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When should stream water be sampled to be most informative for event-based, multi-criteria model calibration?


Wang, Ling; van Meerveld, H J; Seibert, Jan (2017). When should stream water be sampled to be most informative for event-based, multi-criteria model calibration? Nordic Hydrology:Epub ahead of print.

Abstract

Isotope data from streamflow samples taken during rainfall or snowmelt events can be useful for model calibration, particularly to improve model consistency and to reduce parameter uncertainty. To reduce the costs associated with stream water sampling, it is important to choose sampling times with a high information content. We used the Birkenes model and synthetic rainfall, streamflow and isotope data to explore how many samples are needed to obtain a certain model fit and which sampling times are most informative for model calibration. Our results for nine model parameterizations and three events, representing different streamflow behaviours (e.g., fast and slow response, with and without overflow), show that the simulation performance of models calibrated with isotope data from two selected samples was comparable to simulations based on isotope data for all 100 time steps. Generally, samples taken on the falling limb were most informative for model calibration, although the exact timing of the most informative samples was dependent on the runoff response. Samples taken on the rising limb and at peakflow were less informative than expected. These model results highlight the value of a limited number of stream water samples and provide guidance for cost-effective event-based sampling strategies for model calibration.

Abstract

Isotope data from streamflow samples taken during rainfall or snowmelt events can be useful for model calibration, particularly to improve model consistency and to reduce parameter uncertainty. To reduce the costs associated with stream water sampling, it is important to choose sampling times with a high information content. We used the Birkenes model and synthetic rainfall, streamflow and isotope data to explore how many samples are needed to obtain a certain model fit and which sampling times are most informative for model calibration. Our results for nine model parameterizations and three events, representing different streamflow behaviours (e.g., fast and slow response, with and without overflow), show that the simulation performance of models calibrated with isotope data from two selected samples was comparable to simulations based on isotope data for all 100 time steps. Generally, samples taken on the falling limb were most informative for model calibration, although the exact timing of the most informative samples was dependent on the runoff response. Samples taken on the rising limb and at peakflow were less informative than expected. These model results highlight the value of a limited number of stream water samples and provide guidance for cost-effective event-based sampling strategies for model calibration.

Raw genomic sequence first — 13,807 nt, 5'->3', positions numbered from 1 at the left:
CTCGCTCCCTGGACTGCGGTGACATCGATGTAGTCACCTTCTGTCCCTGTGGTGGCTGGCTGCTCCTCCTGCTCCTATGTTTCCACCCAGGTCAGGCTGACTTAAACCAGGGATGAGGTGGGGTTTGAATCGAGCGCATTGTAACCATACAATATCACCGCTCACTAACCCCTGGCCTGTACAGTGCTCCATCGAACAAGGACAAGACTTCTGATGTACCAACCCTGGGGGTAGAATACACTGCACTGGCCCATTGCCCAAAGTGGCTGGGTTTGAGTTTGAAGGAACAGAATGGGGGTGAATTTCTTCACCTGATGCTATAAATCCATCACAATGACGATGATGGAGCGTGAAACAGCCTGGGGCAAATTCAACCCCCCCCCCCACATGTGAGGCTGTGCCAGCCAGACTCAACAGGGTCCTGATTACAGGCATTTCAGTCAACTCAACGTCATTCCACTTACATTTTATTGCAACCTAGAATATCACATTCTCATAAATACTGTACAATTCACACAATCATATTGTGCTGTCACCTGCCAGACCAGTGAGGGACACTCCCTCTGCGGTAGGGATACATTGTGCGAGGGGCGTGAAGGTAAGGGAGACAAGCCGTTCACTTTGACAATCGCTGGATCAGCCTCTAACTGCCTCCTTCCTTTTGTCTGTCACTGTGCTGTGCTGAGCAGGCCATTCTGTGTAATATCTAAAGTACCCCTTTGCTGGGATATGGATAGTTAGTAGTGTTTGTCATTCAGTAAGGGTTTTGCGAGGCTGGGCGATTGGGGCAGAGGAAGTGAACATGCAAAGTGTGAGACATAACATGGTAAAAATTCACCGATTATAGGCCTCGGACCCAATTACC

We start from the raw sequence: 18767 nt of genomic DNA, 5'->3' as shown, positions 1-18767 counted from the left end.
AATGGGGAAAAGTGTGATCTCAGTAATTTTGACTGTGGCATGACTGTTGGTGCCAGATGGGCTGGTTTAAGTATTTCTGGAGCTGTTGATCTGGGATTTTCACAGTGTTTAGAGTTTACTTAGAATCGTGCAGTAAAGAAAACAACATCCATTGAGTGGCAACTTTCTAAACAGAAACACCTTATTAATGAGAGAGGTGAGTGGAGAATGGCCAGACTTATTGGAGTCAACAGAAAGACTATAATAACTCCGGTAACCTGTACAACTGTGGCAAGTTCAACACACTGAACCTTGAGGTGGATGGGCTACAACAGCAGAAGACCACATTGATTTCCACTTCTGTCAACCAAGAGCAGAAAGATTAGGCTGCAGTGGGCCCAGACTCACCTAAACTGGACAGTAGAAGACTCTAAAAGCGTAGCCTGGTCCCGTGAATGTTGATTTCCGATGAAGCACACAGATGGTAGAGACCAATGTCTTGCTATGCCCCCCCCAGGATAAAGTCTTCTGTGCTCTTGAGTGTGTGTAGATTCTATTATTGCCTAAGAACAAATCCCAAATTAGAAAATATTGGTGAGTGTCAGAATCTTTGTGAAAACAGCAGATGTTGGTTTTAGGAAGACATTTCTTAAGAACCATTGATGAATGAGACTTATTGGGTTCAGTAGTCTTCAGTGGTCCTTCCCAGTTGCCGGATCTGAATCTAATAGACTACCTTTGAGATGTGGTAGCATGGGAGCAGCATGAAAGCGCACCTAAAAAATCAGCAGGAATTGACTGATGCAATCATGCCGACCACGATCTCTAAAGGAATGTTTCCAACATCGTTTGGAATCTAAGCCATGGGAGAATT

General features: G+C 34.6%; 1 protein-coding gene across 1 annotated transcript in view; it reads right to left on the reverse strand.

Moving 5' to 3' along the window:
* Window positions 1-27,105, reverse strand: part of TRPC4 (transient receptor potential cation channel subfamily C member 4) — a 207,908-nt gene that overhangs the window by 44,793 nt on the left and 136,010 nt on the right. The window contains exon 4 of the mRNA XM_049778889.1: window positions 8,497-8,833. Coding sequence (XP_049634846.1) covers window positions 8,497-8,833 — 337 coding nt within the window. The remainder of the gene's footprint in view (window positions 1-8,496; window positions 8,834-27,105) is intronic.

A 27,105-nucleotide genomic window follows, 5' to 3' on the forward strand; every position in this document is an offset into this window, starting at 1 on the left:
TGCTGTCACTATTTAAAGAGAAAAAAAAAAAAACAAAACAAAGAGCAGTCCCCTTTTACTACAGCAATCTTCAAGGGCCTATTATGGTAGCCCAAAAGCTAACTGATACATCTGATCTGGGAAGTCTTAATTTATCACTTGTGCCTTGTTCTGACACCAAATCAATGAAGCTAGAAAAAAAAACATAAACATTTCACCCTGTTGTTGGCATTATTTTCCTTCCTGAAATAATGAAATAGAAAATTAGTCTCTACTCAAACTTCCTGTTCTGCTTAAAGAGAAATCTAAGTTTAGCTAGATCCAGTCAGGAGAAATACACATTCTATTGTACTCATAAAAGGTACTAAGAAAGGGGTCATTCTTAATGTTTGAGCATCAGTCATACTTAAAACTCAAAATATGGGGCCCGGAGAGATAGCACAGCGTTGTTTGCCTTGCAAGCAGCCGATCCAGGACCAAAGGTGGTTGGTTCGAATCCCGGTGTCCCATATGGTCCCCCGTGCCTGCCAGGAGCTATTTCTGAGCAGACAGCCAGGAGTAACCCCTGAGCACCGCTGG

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Additional indexing

Item Type:Journal Article, refereed, original work
Communities & Collections:07 Faculty of Science > Institute of Geography
Dewey Decimal Classification:910 Geography & travel
Language:English
Date:2017
Deposited On:05 Apr 2017 09:25
Last Modified:05 Apr 2017 09:25
Publisher:IWA Publishing
ISSN:0029-1277
Publisher DOI:https://doi.org/10.2166/nh.2017.197

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